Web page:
GREP is one of those oft-used commands in the repertoire of the Unix administrator.
Grep stands for Global Regular Expression Printer and is used to extract those lines from a given text that match the conditions set by the user.
Basically grep lets you enter a pattern of characters and then searches for this pattern within the text that you specify. It returns all the lines that contain the given pattern. Grep can be used alone or along with pipes.
One of the most important things to note is the syntax; get one character wrong and it won't work properly.
If the results are not as expected, check and recheck the syntax. Here are some examples of switches which can be added to the grep command to alter its behaviour..
Some GREP Switches..
Reverses the normal behaviour of the grep command; instead of selecting lines, it rejects the lines that match the given criteria
Supresses the normal output and only prints the total count of matching lines instead of the actual lines
Ignores the case of the text when matching the given pattern
Checks if the given pattern is a word by itself and not a part of another word. Thus if you search for 'bug' and the word 'bugger' is present in a file, the particular line containing that word would not be returned in the result
Only gives the names of the files in which the given pattern was found
Checks for the given pattern recursively within the directory specified
The following command shows how to use grep to extract lines containing a particular string from a plain text file..
$ grep '12.00' /home/andy/backup/log.txt
This example searches for the string 12.00
in the text file specified in the command and displays all the lines which have this string in them. Note the use of inverted commas to specify the search string. The command could be used for instance, to find out all the backups that took place at 12.00 from a file called log.txt, with a list of all the timings for the backups.
$ grep -v '12.00' /home/andy/backup/log.txt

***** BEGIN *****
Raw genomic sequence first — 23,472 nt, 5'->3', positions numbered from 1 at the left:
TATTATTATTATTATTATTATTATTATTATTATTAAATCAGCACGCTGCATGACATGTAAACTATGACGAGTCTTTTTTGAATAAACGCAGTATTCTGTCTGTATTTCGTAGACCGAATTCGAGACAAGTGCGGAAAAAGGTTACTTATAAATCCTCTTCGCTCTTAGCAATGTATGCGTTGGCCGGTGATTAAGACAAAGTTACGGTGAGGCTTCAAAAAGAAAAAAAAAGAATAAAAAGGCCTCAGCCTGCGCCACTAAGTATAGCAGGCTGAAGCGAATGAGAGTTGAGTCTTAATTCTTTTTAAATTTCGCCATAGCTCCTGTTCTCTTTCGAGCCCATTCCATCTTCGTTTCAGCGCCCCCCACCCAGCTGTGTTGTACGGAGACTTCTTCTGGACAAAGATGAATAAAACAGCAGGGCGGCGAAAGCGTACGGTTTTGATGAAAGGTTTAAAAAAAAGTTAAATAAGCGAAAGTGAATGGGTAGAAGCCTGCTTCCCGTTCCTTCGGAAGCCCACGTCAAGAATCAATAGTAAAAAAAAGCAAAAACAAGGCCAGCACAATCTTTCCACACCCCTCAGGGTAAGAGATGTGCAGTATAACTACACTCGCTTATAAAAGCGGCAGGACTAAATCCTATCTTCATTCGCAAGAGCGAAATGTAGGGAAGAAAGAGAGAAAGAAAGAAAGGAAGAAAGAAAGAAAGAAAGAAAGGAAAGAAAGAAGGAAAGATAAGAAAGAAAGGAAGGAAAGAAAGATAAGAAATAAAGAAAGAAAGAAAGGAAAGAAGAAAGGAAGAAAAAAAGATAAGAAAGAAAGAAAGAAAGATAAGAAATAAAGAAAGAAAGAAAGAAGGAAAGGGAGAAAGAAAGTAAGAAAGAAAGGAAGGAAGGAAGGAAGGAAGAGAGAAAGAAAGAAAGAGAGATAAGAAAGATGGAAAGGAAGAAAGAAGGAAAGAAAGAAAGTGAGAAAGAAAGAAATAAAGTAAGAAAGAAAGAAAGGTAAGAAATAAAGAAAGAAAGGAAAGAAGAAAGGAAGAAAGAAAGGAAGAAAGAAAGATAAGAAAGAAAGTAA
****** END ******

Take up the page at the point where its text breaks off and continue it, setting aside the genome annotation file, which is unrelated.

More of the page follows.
This next command would now show you all the lines in the text file except those that have the string 12.00
in them. Remember -v reverses grep's normal output..
$ grep -l 'delay' /code/*.c
This command searches for files
that end with a '.c'
inside the /code
directory and in which the text delay
is present. It only returns the names of these files and not the lines where it found the string. Remember -l means not lines..
grep -w '\<help' *
This command searches for those lines
where any that line begins
with the word help
$ grep -w 'me\>' *
While this command searches for those lines
where any word
in that line ends with the letters me
Examples of Using grep with pipes
$ ls -l | grep rwxrwxrwx
So, ls -l
displays the directory listing for any directory. The grep rwxrwxrwx
part of the command extracts only those lines which display the files having their read,write,execute permissions set for user, group and others also. Thus instead of getting a listing of all the files in the directory, you would only see those files that have their r,w,x permissions set for all everybody.
The output of grep can also be piped to another program..
$ du | grep 'mp3' | more
$ grep '^#' /home/andy/script1 | more
This command would display those lines (from the file /home/andy/script1) that begin with a #
. The term ^#
means that #
should be present as the first character on a line. The | more
part of the command displays a long output one page (screen) at a time.
$ grep -v '^[0-9]' /home/andy/backup/log.txt | more
This command searches for lines having any of the numbers from 0-9 in them as the first character on the line. It then prints all the other lines which do not fit this criteria (-v reverses).
A final note on syntax. It is essential to enclose patterns to look for in single quotes
so that the shell (i.e. BASH) understands it as the text string to search for. If patterns are not included in quotes, the shell may interpret them as a command or switch and return weird results.
For even more detail, check out Using Grep